President-Elect Biden Has A Plan To Combat COVID-19. Here's What's In It

Nov 8, 2020
Originally published on November 12, 2020 9:11 am

Updated at 6:49 a.m. ET

As coronavirus cases surge around the country, President-elect Joe Biden says voters have given him a mandate to take action.

"Daily cases are skyrocketing," Biden said in remarks Friday evening in Wilmington, Del., as the nation waited for the election to be called. "I want everyone — everyone — to know on Day 1, we're going to put our plan to control this virus into action."

Early Monday, Biden announced a 13-member Transition COVID-19 Advisory Board, to be led by former Food and Drug Administration commissioner Dr. David Kessler, former Surgeon General Dr. Vivek Murthy and Dr. Marcella Nunez-Smith of the Yale University School of Medicine.

Many of the voters who helped propel Biden toward the presidency ranked the pandemic as the most important issue facing the United States, according to AP VoteCast data.

So how will Biden deliver on their hopes?

Specifically, Biden's plan calls for empowering scientists at the Centers for Disease Control and Prevention to help set national, evidence-based guidance to stop outbreaks as well as making significant investments in vaccine distribution, testing and the creation of a public health workforce to carry out contact tracing and other services.

"We have to function as one nation. That means having a national plan," Murthy, a key adviser to the Biden campaign, told NPR recently.

Murthy said Biden will focus on helping Americans get what they need to keep themselves and their families safe. "What you're going to see is a laser focus on ensuring that people get ... adequate testing and clear information," he said.

Murthy said a Biden administration will have a unified message and strategy on how to proceed. "Rebuilding public trust is about communication. It's about following the science," he added.

Ezekiel Emanuel, a physician and University of Pennsylvania professor who has briefed Biden on health policy, told NPR he got to see how Biden works during the Obama administration's economic recovery efforts in 2009, which Biden managed as vice president. "You're going to have rigorous evaluation and constant refinement" of policies and strategies, he said.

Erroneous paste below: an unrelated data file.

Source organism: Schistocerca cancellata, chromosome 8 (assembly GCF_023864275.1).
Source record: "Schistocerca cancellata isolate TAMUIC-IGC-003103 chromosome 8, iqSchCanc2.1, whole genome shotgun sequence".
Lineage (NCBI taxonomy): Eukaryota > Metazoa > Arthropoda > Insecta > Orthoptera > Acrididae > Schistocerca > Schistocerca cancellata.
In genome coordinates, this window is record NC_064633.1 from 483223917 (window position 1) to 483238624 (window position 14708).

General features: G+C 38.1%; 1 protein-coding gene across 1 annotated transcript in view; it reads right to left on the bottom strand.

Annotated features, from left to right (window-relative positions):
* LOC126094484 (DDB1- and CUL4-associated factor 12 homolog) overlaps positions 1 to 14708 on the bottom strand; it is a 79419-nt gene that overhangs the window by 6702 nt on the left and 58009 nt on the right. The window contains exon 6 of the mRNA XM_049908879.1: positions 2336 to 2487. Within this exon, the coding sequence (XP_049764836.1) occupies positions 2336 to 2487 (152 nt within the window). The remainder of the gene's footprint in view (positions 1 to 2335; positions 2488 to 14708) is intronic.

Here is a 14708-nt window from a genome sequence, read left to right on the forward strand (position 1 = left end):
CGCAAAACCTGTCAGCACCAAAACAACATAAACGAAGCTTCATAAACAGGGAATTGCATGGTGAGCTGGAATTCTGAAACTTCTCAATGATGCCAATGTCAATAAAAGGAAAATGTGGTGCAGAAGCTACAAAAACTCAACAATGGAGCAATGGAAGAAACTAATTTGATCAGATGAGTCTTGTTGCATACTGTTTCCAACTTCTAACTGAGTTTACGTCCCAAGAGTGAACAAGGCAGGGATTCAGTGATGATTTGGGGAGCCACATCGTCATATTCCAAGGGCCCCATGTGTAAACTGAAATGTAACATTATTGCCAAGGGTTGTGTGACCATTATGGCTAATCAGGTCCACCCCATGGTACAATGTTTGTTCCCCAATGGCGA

While working on the Recovery Act, Emanuel said, Biden "was constantly asking, 'Are we doing the right thing?' " and looking to adjust midcourse, if necessary. "He's a very practical guy," Emanuel said.

Here's a summary of Biden's proposals:

This report is drawn from a more extended analysis of the Biden pandemic plan published on Oct. 28.

1. Set shared guidance for slowing community spread

Under Biden's plan, the CDC will be directed to provide specific guidance — based on the degree of viral spread in a community — for "how to open schools, open businesses," Emanuel says, or when to impose restrictions on gathering sizes or when stay-at-home orders may be called for.

It would create a national "pandemic dashboard" to share this information with the public. This is a strategy recommended by a top group of public health experts, who released a framework for assessing community risk.

And Biden says he'd work with every governor to make mask-wearing in public mandatory in their state. Many states already have mask mandates, but though research suggests that universal masking could save more than 100,000 lives, there's currently no nationwide coordination or requirement.

2. Seriously ramp up testing

The Biden campaign has said the goal is to "ensure that all Americans have access to regular, reliable and free testing." His administration will work to double the number of drive-through testing sites and invest in "next-generation testing," including home tests and instant tests.

"It's not enough to know in seven days or five days or three days whether or not you have COVID," Biden recently said on CBS' 60 Minutes. If there's a long lag time, a person may spread the disease unwittingly while waiting for results.

There are currently several home test kits that give quick results without being sent to a laboratory in development, but none are yet approved by the Food and Drug Administration. While there has been a significant expansion in testing, "testing is still not available and affordable to all people across the country," Murthy told NPR.

3. Hire thousands of public health workers

The Biden team pledges to "mobilize" 100,000 Americans to work with local organizations around the country to perform contact tracing and other health services for populations at high risk for COVID-19.

The idea is to empower local communities and health departments to assist people with challenges such as food insecurity and affordable housing.

"Imagine a public health workforce that was also helping train school officials in how to reopen safely," Murthy told NPR. Or helping run public education campaigns about a vaccine and how to stay safe in the pandemic. "Think about a workforce that was diverse, that looked like the country that we're trying to serve," Murthy said.

4. Help people get health insurance

Millions of American have lost health insurance during the pandemic. Biden's coronavirus plan proposes to have the federal government cover 100% of the costs of COBRA coverage for the duration of the crisis. "So when people lose their employer-based health insurance, they can stay on that insurance, given the moment we are in," Stef Feldman, Biden's national policy director, told NPR.